one and I'd love to do him in grullo, but I haven't been able to find out
whether they can be grullo (dun on black).
Q: Do any Tekes ever come with spots (other than a few chestnuts with a
lot of white and a lower belly spot)?
Did they ever have spots of any kind?
Q: The conditions of Akhal-Tekes in Turkmenistan is well-documented by many different sources and I for one am concerned that such a high percentage of the breed is in a situation where feed is scarce, care is sometimes sketchy, and one epidemic of a hard-hitting disease could run rampant.
Q: Most horse people in the western world love fat horses and I have observed in the past that
AT's which everyone could recognize as being an AT on my farm,have muted to
a shape just as a warmblood, since they have a new owner.
Q: Can someone tell me what the winters are like in Turkmenistan, and how much of a winter coat a Teke grows?
Q: Is it true that the Turkmen fed their horses mutton fat and eggs?
Q: How do Tekes compare, say, to the TB horse
and why could they not 'just be left in the field" as I keep reading how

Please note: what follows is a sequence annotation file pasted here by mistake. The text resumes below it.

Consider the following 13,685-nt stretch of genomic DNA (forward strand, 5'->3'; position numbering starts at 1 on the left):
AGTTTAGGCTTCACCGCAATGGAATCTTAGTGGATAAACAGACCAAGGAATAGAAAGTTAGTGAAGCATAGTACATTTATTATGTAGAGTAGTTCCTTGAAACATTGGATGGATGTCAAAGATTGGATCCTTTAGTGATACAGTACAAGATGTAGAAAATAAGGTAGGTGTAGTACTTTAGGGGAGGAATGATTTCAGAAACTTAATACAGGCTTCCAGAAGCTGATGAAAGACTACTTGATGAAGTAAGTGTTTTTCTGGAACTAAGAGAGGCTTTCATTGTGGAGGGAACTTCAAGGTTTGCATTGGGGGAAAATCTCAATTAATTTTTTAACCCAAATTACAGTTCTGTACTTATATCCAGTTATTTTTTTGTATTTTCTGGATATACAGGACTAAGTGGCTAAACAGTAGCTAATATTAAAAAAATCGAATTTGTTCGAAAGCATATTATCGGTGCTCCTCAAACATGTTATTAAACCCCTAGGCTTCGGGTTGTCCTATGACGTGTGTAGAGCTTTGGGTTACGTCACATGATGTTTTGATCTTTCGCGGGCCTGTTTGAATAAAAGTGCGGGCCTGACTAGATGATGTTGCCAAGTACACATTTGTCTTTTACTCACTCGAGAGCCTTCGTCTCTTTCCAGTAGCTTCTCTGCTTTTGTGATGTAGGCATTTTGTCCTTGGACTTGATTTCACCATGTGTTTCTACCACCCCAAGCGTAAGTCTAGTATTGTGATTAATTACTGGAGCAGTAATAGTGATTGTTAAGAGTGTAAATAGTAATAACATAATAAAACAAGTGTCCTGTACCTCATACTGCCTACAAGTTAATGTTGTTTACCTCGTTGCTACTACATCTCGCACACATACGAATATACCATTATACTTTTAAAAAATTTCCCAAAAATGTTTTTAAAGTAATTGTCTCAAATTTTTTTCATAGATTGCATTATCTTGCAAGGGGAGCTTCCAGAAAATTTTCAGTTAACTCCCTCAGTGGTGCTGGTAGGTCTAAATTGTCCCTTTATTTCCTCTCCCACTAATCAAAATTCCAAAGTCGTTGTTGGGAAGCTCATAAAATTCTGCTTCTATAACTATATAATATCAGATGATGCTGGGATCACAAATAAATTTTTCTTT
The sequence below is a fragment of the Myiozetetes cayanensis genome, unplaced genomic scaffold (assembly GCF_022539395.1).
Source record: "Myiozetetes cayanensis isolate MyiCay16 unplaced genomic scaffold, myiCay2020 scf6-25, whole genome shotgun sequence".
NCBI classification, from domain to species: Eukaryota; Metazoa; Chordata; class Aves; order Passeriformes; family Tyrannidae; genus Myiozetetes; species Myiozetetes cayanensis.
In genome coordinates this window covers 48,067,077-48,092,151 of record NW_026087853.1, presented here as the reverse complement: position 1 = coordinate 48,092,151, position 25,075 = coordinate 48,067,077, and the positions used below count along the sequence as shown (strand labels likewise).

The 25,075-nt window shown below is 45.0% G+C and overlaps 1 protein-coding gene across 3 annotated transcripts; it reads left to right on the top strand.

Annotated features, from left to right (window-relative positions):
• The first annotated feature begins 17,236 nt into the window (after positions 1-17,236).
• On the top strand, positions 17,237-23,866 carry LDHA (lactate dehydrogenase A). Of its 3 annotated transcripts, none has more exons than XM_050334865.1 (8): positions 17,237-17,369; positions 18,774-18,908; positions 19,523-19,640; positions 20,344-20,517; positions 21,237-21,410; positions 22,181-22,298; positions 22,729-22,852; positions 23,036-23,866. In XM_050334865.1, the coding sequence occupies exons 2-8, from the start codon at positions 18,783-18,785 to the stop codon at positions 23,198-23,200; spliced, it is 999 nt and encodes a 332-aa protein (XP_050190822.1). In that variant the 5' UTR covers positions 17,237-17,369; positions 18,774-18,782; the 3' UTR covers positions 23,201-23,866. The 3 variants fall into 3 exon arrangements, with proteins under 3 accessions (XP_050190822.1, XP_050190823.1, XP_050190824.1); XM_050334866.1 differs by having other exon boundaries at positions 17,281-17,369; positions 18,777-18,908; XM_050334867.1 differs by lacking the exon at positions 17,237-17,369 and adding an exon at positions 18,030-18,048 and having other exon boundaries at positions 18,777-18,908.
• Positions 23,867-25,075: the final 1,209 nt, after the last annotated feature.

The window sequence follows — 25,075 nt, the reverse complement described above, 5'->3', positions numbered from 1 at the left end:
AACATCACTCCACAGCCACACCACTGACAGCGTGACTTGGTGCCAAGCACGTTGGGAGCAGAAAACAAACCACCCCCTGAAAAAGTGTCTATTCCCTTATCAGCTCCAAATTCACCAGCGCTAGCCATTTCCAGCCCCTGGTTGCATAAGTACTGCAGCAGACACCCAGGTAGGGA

tough the breed is. That sounds contradictive. I have TBs and they get
treated just like any other horse. Mine stay outdoors 24/7 with shelters
against the extreme elements, here mostly hot weather and humidity.
Q: Paikhas - On the web site xx the owner of Paikhas, bred by your stud farm, claims that Paikhas was sold as registered with MAAK but that in fact Paikhas is not registered with MAAK.
Q: Senetir, the first Teke stallion to be imported into the USA
Q: Pelvan - Love Over Gold
Q: Unfortunately, due to the lack of proper record keeping of registration
issues and correspondance between MAAK and its customers (breeders and
owners of Akhal-Tekes) the MAAK officials feel that they have to make
personal attacks on the members that question their way-of-working.
Their comments on my sire Almaz and his origins is very illustrative on how
the paper work of MAAK is managed. Almaz was exported to Sweden in 1991
with papers stating that he was a pure bred Akhal-Teke. He was selected by
me as a sire prospect eventhough it was the first teke I bought I found he
had the qualities of an excellent teke, which in 1997 was acknowledged by
MAAK officials that graded him elite and ranked him as the third best
Akhal-Teke stallion in Europe. MAAK officials have also has graded his two
pure bred daughters as elite.
The pedigree he was officially exported with, prooved to be incorrect,